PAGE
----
Liverpool city council adopted the policy enthusiastically and began buying up properties, often through compulsory purchase orders, and instigating a demolition programme. This was perhaps understandable as after years of government underfunding the city was being offered a large amount of money for housing development. But the plans were fiercely resisted in parts of the city as once again the council was seen to be imposing its will unthinkingly on local communities. Some even accused the plans as amounting to ‘social cleansing’ and an attempt to drive poorer people out of the city.
As with previous demolition schemes, HMRI galvanised local residents into taking control of their own surroundings. In Toxteth, one of several areas where there was a reaction against the programme, committees and residents’ groups were created to fight the plans. Alliances were developed with politicians, heritage groups and even Beatles fans, since one house up for demolition in the ‘Welsh Streets’ area had once been the home of Ringo Starr. Partnerships were also formed with housing co-operatives and private developers who stated their intention to renovate rather than demolish the area’s empty properties. There have also been symbolic and imaginative responses against the plans. Poetry and art was daubed on the doors and windows of threatened houses in the Welsh Streets. Meanwhile, in the nearby ‘Four Streets’ area of Granby, residents have undertaken ‘guerrilla gardening’, planting flowers and vegetables among the empty buildings to create a veritable oasis of green in an area now blighted by urban decay. Local street markets and parties have also been organized to highlight the strength of feeling and community spirit, again powerful symbols against the might of a massive national government initiative and the council’s plans.
Campaigns against HMRI have had mixed successes across the city, and it must also be pointed out that a proportion of the residents involved did back demolition and reconstruction. Nevertheless, at the time of writing, the council had recently announced plans to refurbish rather than demolish some of the houses in the Four Streets area, while the Granby Residents Association hopes the demise of HMRI funding might now allow for more community-led refurbishment schemes to takes its place.
However, a question mark continues to remain over whether the high-profile campaign to save the Welsh Streets will be successful. Communities taking over and reusing spaces left abandoned by Liverpool’s economic problems can be seen time and again across the city.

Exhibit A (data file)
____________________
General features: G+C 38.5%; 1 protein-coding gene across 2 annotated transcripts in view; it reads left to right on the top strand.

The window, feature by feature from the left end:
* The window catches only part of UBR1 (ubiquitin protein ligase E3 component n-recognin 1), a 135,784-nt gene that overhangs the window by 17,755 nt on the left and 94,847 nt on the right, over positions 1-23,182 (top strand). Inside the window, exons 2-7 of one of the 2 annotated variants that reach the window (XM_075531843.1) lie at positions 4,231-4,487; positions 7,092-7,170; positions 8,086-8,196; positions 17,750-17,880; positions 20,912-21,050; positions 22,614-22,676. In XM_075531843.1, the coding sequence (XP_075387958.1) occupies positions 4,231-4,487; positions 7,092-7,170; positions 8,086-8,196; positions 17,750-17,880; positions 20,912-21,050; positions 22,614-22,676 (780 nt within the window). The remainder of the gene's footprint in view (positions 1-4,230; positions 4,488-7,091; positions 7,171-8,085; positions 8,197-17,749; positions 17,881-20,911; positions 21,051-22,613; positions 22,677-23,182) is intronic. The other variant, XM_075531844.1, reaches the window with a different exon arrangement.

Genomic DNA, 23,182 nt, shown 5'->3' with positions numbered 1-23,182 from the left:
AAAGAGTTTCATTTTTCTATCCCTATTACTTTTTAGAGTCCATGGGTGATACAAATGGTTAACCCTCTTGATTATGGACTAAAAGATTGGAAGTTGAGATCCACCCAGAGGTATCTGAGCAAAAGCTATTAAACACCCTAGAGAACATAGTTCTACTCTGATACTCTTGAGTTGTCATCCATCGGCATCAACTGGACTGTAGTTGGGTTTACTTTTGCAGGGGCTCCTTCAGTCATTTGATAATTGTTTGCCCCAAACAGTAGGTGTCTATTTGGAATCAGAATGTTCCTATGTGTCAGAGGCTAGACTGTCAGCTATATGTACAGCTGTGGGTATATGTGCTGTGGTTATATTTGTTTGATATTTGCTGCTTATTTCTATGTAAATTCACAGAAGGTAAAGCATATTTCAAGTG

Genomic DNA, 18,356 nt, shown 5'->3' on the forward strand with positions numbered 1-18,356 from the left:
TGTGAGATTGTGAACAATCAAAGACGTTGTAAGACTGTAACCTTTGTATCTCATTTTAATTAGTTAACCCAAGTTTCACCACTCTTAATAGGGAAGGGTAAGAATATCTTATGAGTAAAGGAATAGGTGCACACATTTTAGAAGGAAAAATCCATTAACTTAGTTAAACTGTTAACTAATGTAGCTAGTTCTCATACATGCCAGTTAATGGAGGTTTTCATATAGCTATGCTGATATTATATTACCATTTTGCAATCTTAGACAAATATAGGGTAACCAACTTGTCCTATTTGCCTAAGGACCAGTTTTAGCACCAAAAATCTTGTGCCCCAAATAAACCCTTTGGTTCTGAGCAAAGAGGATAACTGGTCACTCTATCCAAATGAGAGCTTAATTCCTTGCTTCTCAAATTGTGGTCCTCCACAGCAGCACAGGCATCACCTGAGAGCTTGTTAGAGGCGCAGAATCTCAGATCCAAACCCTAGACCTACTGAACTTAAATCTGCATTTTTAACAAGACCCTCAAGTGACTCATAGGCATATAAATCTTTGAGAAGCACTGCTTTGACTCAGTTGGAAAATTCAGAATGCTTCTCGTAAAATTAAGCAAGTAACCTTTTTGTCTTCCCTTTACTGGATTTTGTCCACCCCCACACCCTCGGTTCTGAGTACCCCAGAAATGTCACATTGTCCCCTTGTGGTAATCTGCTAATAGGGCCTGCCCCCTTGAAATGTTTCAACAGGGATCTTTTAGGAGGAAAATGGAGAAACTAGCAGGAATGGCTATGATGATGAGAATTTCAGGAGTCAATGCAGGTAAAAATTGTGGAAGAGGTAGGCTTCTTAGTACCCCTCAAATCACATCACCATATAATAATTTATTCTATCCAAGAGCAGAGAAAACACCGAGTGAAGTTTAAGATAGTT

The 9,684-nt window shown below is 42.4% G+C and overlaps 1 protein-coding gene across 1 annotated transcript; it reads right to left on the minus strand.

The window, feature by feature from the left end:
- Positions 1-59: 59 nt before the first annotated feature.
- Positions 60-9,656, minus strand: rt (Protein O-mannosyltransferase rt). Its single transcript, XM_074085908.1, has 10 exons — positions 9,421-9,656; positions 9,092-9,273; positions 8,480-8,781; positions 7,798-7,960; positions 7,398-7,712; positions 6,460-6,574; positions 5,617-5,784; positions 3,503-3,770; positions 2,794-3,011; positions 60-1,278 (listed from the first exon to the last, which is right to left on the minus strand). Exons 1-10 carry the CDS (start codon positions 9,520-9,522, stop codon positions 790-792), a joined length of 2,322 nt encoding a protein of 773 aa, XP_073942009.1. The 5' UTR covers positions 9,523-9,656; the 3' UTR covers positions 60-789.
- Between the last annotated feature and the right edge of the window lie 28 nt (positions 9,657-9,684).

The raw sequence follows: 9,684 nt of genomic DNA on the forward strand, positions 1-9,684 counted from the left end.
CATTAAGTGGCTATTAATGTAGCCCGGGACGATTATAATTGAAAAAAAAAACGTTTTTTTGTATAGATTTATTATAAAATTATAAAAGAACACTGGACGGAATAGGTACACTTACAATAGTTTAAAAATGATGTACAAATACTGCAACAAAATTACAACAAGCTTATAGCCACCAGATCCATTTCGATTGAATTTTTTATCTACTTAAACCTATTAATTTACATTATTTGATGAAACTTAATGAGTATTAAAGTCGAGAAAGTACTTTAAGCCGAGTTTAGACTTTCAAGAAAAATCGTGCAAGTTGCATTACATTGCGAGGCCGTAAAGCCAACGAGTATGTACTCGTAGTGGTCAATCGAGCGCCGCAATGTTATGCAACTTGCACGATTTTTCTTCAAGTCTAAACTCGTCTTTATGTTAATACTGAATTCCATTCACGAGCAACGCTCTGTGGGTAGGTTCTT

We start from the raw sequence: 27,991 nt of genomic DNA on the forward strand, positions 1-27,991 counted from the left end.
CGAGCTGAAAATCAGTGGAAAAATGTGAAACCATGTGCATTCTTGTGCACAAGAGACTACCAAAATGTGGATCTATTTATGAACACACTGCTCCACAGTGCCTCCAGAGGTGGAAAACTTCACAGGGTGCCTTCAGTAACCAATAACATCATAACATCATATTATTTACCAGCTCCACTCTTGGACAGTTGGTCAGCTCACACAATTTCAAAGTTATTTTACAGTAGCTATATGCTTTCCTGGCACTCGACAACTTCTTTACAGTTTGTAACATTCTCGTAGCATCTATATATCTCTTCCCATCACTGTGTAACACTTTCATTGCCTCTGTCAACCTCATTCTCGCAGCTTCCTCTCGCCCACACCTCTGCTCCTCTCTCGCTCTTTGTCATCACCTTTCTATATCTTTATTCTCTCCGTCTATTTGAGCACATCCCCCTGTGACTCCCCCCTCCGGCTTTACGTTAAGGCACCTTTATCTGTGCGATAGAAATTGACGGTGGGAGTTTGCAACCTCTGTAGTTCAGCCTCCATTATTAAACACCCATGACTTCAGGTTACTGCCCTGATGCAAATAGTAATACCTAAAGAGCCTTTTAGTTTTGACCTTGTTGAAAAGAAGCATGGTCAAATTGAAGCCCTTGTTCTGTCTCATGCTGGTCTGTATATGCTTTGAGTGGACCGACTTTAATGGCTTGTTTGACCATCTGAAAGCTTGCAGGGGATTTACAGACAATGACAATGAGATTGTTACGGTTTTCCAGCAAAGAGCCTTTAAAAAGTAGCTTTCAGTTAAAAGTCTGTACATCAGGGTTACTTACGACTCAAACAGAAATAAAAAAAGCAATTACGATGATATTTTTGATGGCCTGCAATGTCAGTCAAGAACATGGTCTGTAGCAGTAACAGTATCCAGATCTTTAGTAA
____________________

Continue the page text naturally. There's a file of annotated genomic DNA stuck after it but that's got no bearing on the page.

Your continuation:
Another example is in the Dingle area of Liverpool 8, where a high-profile campaign was instigated to take over, refurbish and bring back into use a prominent local building that had been left to rot. The Florence Institute was originally gifted to the area by Sir Bernard Hall, a merchant, Alderman and former Mayor of Liverpool. Named after his daughter, who died tragically at the age of twenty-two, ‘the Florrie’ was officially opened in Mill Street in 1890 and became a focal point for the local youth and community for many years. With funding running dry, the Florrie was eventually sold in 1987 with the intention that its charitable work should be continued by another body. Unfortunately, this never happened and the building became neglected, a target for vandals and the elements.
As the building decayed, the local community formed a pressure group, ‘The Friends of the Florrie’, to bring it back into use. A community-led trust was set up at the end of 2004 and completed a consultation on the building’s future. Denise Devine, chair of the trust and also managing director of the nearby Toxteth Town Hall, says the needs of local people were paramount: ‘There has been door to door and group consultation throughout and that will continue … It really means a lot in the hearts and minds of local people, the Florrie bettered people, it made them better, honest, hardworking people … It will fulfil that function again – from cradle to grave, Sunday to Sunday.’
The Florence Institute Trust has worked hard over the last few years to develop a regeneration plan for the building and to raise funds to restore it into a multi-ethnic community centre for all ages and abilities. The plan for the new Florrie includes exhibition and performance space, activities for young people and the elderly, an indoor/outdoor sport area, childcare facilities, workspaces for local business and a heritage resource centre.
Having raised over £6.4 million from a variety of sources including the Heritage Lottery Fund and the city council, in June 2010 it was reported that work was due to start on the new Florrie with a planned completion at the end of 2011. The trust has also formed an agreement with the main building contractor that wherever possible jobs on the project should be sourced from the local community.
As Denise Devine documents, once again this initiative was led by the community itself: ‘The Friends of the Florrie is a home-grown grassroots organisation that has had to take the lead when no-one else wanted to touch it with a barge pole. Now people are inspired and have had their faith restored.’
This chapter has attempted to show that grassroots radicalism is still a key component of Liverpool’s culture, and also to draw together some of the factors that link these different actions and initiatives. Rather than Liverpool adhering to an overarching radical ideology, there are instead many instances of the city’s deprived communities refusing to be crushed or to have their destiny controlled by external forces. If anything, that is the underlying radical undercurrent in Liverpool now, and possibly always has been.
Community activists in the city have always had general mistrust of external authority or anyone trying to impose anything on them, be it government, institution, trade union, political party or local authority. There is also an equal distrust of grand plans and ideas, usually because time and again they have been shown to fail the people they are most meant to help. The dreams of 1911 and of other attempts at rapid radical change in Liverpool – be they the slum clearances, Militant Tendency or leisure-led regeneration – have rarely brought the transformative benefits they promised.